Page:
Sunday, July 14, 2013

July 14, 1945; Reluctant, Japanese Air force refused to oppose The




 Fleet Closes In On North End
With All Air Opposition Gone

Guam (AP)—Battleships, cruisers and destroyers of the

U. S. Third fleet began shelling the north Honshu steel city of  Kamaishi Saturday in the first naval bombardment of the Japanese homeland. At the same time, more than 1,000 carrier planes of the same force attacked northern Honshu and Hokkaido.

Both actions still are in progress, Adm. Chester W. Nimitz announced. Kamaishi is 275 miles north of Tokyo. The warships steamed up and down well within 20 miles of the coast with complete disregard of the reluctant, Japanese air force which refused to oppose the carrier planes either at Tokyo on Tuesday or over Hokkaido and Honshu Saturday.

The big carrier-plane strikes began at dawn in the fog and mist which made observation of results difficult but which had covered the fleet's approach.

The naval bombardment began at 11:51 a. m. Saturday, (Japanese time), (10:51 p. m. Friday, central war time).

Nimitz named participating ships as including the big new fast battleships Massachusetts, Indiana, and South Dakota, the heavy Cruisers Chicago, and Quincy and the destroyers Southerland, Herman, Ergen and Black. The Massachusetts and Indiana were among Third licet ships disclosed to have been damaged in a terrific typhoon in the western Pacific June 5, but have since been repaired.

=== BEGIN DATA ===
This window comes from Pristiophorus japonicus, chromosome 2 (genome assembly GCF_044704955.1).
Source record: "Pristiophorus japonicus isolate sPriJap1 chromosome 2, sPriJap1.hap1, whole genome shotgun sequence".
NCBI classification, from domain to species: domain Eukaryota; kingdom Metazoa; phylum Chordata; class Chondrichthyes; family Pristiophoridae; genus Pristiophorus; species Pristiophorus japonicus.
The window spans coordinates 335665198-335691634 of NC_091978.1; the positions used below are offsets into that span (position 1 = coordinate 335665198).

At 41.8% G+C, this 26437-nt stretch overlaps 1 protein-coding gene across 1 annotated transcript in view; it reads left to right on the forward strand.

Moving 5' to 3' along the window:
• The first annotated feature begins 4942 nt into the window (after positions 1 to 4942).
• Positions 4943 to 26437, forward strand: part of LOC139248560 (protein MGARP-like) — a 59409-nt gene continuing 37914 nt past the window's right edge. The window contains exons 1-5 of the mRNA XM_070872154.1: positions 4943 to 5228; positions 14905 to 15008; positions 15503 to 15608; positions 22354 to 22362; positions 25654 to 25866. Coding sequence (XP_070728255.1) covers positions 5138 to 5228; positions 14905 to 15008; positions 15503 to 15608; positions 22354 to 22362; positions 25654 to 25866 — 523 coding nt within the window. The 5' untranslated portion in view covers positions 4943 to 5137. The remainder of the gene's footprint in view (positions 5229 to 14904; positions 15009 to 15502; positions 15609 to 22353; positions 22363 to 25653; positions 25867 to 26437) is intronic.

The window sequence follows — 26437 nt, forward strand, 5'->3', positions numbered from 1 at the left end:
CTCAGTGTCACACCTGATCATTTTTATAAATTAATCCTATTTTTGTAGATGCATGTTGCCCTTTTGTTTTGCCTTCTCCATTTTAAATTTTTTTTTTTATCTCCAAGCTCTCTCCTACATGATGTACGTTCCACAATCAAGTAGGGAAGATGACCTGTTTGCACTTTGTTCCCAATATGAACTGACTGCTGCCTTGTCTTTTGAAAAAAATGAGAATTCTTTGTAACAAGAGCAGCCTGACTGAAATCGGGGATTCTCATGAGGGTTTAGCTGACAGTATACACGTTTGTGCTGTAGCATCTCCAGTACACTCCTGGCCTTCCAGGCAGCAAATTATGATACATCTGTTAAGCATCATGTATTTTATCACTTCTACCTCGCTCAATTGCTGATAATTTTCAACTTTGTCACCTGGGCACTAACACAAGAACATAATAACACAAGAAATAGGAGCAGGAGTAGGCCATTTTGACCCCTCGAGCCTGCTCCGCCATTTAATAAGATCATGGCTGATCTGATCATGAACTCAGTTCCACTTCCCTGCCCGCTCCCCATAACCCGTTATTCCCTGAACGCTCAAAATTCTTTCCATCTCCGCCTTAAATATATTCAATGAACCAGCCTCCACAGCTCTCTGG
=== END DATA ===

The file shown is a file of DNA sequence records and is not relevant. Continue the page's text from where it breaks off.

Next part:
Senate Group
For Charter

Washington (/P) — The United Nations charter designed to preserve peace won approval from the senate foreign relations committee Friday, without a dissenting vote, without reservation and without amendment.

The committee wound up five days of public hearings and voted 20 to 0 to recommend ratification.

The treaty will be formally reported to the senate next Monday just as it was signed by 50 nations at San Francisco.

Debate on the senate floor starts Monday, July 23, may last two weeks or more.

Three of the 23 committee members were absent when the vote was taken—Senators Johnson (R-Cal), 1910 foe of the League of Nations, Shipstead (R-Minn) and Murray (D-Mont).

They will have a chance to be recorded in the voting if they desire, Chairman Connelly (D-Tex) said. Neither Johnson nor Shipstead has disclosed his views definitelybut Murray has said he favors the charter. Johnson told reporters, however, that it is his present inclination "to go along with the crowd."

Majority Leader Barkley (D Ky) said the senate will consume all of next week dealing with the Bretton Woods world banking plan and other pieces of legislation "so we can clear the decks for the charter."

The week's layover, Connally said, probably will save time in the long run because it will give the senators "a chance to examine  the hearings and to prepare their remarks.



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